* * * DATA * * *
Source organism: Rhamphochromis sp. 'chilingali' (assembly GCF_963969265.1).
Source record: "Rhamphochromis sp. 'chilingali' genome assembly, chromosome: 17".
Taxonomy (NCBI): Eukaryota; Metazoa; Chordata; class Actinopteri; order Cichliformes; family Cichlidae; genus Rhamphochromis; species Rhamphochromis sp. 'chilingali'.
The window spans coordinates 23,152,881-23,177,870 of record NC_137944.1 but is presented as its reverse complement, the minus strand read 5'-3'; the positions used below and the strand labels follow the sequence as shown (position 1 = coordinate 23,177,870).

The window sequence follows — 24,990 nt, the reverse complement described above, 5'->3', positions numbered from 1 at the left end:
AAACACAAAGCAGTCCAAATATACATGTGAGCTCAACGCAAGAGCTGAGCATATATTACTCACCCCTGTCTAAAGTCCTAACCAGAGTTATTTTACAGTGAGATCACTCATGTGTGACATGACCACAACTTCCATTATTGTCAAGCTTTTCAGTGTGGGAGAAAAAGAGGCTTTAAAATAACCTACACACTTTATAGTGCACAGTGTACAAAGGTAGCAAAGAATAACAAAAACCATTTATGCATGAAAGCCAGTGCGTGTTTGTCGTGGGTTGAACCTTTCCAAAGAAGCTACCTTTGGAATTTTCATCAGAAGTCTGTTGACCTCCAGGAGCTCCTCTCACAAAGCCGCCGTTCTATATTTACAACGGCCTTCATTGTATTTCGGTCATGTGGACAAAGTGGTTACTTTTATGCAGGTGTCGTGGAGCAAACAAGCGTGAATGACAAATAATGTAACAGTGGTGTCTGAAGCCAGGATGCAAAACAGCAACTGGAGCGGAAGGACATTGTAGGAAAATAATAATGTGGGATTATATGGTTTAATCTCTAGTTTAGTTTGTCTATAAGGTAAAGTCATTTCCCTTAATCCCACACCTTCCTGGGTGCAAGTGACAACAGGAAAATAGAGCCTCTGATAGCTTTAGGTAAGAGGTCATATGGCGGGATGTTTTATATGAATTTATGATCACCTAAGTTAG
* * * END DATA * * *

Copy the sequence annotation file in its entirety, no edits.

Source organism: Rhamphochromis sp. 'chilingali' (assembly GCF_963969265.1).
Source record: "Rhamphochromis sp. 'chilingali' genome assembly, chromosome: 17".
Taxonomy (NCBI): Eukaryota; Metazoa; Chordata; class Actinopteri; order Cichliformes; family Cichlidae; genus Rhamphochromis; species Rhamphochromis sp. 'chilingali'.
The window spans coordinates 23,152,881-23,177,870 of record NC_137944.1 but is presented as its reverse complement, the minus strand read 5'-3'; the positions used below and the strand labels follow the sequence as shown (position 1 = coordinate 23,177,870).

The window sequence follows — 24,990 nt, the reverse complement described above, 5'->3', positions numbered from 1 at the left end:
AAACACAAAGCAGTCCAAATATACATGTGAGCTCAACGCAAGAGCTGAGCATATATTACTCACCCCTGTCTAAAGTCCTAACCAGAGTTATTTTACAGTGAGATCACTCATGTGTGACATGACCACAACTTCCATTATTGTCAAGCTTTTCAGTGTGGGAGAAAAAGAGGCTTTAAAATAACCTACACACTTTATAGTGCACAGTGTACAAAGGTAGCAAAGAATAACAAAAACCATTTATGCATGAAAGCCAGTGCGTGTTTGTCGTGGGTTGAACCTTTCCAAAGAAGCTACCTTTGGAATTTTCATCAGAAGTCTGTTGACCTCCAGGAGCTCCTCTCACAAAGCCGCCGTTCTATATTTACAACGGCCTTCATTGTATTTCGGTCATGTGGACAAAGTGGTTACTTTTATGCAGGTGTCGTGGAGCAAACAAGCGTGAATGACAAATAATGTAACAGTGGTGTCTGAAGCCAGGATGCAAAACAGCAACTGGAGCGGAAGGACATTGTAGGAAAATAATAATGTGGGATTATATGGTTTAATCTCTAGTTTAGTTTGTCTATAAGGTAAAGTCATTTCCCTTAATCCCACACCTTCCTGGGTGCAAGTGACAACAGGAAAATAGAGCCTCTGATAGCTTTAGGTAAGAGGTCATATGGCGGGATGTTTTATATGAATTTATGATCACCTAAGTTAG